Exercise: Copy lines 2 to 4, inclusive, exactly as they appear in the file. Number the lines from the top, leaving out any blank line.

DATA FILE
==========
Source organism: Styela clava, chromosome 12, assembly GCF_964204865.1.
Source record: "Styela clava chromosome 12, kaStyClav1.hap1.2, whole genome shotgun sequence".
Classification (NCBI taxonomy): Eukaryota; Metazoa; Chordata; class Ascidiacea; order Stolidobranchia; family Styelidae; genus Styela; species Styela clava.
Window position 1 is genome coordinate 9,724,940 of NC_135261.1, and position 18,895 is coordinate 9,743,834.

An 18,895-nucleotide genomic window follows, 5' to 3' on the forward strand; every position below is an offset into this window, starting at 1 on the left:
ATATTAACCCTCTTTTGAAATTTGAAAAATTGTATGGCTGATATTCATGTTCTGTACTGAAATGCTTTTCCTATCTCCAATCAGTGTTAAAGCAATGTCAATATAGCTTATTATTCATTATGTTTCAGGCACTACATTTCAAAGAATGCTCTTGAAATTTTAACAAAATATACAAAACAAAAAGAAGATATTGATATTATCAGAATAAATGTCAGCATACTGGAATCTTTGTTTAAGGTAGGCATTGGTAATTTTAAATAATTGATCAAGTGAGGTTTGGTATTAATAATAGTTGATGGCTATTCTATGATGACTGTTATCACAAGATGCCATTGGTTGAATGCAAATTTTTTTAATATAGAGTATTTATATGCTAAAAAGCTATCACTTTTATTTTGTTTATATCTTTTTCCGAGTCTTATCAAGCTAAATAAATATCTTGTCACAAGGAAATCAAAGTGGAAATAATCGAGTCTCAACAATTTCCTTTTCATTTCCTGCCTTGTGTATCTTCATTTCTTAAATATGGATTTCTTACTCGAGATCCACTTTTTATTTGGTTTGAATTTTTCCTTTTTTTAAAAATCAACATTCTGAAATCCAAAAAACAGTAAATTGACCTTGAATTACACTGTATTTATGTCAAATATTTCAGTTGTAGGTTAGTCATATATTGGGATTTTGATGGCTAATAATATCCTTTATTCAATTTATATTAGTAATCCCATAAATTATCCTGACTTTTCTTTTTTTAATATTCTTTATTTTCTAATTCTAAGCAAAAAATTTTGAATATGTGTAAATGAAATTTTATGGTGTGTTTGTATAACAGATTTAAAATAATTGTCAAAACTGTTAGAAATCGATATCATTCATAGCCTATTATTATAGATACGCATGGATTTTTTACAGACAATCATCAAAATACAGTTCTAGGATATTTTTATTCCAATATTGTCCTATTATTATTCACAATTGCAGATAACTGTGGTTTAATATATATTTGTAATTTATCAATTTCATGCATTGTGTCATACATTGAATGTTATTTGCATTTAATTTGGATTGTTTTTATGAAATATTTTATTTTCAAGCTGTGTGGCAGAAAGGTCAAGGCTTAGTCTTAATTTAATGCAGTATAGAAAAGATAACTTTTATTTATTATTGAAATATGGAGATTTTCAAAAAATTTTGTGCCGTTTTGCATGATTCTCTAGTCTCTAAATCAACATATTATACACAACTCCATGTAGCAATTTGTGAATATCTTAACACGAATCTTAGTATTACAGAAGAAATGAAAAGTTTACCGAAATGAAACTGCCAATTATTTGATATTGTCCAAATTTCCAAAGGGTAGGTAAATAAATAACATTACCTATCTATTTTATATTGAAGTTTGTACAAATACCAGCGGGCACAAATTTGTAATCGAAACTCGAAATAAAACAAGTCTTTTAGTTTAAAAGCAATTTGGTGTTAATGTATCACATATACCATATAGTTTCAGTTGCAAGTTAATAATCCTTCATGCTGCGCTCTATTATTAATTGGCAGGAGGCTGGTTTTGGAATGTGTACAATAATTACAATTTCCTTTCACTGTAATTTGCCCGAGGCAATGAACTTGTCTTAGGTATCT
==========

Source record: "Styela clava chromosome 12, kaStyClav1.hap1.2, whole genome shotgun sequence".
Classification (NCBI taxonomy): Eukaryota; Metazoa; Chordata; class Ascidiacea; order Stolidobranchia; family Styelidae; genus Styela; species Styela clava.
Window position 1 is genome coordinate 9,724,940 of NC_135261.1, and position 18,895 is coordinate 9,743,834.